Virginia’s government and its gear moved to Richmond in 1780, leaving the Magazine to local troops, who found less and less use for it. By 1797 the structure served Williamsburg for a market house. The second floor became a Baptist meeting house in the 1850s. The first floor was still a venue for kitchen provisions in 1857, seven or eight years after visiting historian Benson J. Lossing had the building sketched for his two-volume The Pictorial Field-Book of the Revolution or Illustrations, by Pen and Pencil, or the History, Biography, Scenery, Relics, and Traditions of the War for Independence, and reported it was a partial ruin. Before the Civil War, when the Confederates made it an arsenal, the Magazine housed a dancing school, and after the fighting, turned into a livery stable.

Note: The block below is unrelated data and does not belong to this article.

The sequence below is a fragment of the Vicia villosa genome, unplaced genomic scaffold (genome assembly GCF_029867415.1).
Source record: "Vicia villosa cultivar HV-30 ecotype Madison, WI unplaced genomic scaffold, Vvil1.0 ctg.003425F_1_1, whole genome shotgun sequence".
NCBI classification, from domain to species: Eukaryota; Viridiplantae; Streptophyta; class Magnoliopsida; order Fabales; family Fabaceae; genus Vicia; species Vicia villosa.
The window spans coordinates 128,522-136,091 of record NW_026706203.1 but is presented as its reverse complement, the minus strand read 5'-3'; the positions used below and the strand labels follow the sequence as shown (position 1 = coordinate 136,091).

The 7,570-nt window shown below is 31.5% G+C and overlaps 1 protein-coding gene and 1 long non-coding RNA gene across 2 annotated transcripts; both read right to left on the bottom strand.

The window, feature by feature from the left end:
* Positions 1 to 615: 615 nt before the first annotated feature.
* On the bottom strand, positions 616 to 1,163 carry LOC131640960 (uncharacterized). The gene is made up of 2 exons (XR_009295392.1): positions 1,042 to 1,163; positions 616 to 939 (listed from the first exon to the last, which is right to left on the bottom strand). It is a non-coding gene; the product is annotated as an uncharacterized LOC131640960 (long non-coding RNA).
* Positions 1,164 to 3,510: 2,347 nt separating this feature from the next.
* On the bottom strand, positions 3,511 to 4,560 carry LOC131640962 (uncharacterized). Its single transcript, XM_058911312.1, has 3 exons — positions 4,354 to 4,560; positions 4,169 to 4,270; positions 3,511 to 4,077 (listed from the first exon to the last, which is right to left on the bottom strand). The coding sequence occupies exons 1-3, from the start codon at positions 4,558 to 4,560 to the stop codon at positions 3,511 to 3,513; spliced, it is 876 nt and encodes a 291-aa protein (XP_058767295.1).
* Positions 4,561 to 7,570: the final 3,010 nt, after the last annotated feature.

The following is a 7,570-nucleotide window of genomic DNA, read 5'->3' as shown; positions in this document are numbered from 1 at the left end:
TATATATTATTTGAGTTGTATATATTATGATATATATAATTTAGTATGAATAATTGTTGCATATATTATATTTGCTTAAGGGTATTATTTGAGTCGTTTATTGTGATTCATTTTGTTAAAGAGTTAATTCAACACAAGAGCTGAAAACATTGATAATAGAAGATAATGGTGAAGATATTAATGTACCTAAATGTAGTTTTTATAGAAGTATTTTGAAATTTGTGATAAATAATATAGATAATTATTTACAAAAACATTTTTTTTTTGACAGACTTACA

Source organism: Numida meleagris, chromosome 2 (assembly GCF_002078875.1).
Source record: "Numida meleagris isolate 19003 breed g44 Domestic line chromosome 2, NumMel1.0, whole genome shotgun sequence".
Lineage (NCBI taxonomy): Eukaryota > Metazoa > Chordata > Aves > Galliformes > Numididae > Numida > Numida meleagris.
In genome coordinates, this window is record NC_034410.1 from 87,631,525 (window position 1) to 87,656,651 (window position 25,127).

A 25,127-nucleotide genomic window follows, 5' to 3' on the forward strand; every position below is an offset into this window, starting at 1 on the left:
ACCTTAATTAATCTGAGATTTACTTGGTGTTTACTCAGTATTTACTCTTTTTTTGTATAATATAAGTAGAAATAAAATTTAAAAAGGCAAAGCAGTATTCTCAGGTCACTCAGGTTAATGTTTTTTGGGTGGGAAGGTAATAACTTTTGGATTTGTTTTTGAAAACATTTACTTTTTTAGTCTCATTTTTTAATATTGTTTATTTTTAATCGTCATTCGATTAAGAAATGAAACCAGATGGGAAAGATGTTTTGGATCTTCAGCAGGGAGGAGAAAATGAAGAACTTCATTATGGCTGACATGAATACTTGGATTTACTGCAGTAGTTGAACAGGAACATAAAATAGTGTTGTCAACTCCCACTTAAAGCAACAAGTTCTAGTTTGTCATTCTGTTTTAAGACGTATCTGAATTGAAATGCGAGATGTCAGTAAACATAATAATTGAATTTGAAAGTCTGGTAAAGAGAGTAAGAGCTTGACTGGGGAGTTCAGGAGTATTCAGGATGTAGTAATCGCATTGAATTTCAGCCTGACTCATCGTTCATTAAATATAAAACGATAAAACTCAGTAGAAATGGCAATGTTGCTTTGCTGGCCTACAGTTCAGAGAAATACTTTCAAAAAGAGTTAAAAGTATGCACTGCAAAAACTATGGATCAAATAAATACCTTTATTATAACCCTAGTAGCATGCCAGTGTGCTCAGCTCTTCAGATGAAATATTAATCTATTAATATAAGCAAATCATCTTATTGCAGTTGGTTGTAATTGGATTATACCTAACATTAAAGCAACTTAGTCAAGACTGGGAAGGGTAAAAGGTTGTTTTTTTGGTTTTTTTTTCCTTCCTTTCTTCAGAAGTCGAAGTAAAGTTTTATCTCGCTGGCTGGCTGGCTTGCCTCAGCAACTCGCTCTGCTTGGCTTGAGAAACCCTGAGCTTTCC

It was still sheltering horses and hay when one morning in 1888 someone noticed the northeast wall had fallen. The Association for the Preservation of Virginia Antiquities—as Preservation Virginia was then called—paid Moses R. Harrell $400 for the deed in 1890, rebuilt the east, north, and northwest walls, as well as the one missing, with bricks scavenged from area wrecks, and turned the Magazine into a cabinet of historical knickknacks and miscellany.
Colonial Williamsburg, partnering with Preservation Virginia, by 1935 had spent $11,811.28 on another restoration of the building, and $8,865.16 to rebuild the wall, acquired a lease on the property in 1946, restored the building again in 1952, and took title thirty-four years later. It stands today—supported by the John and Linda Muckel Endowment Fund for the Magazine—appearing much as it did in 1716, as an exhibition building stocked with eighteenth-century arms. But no gunpowder.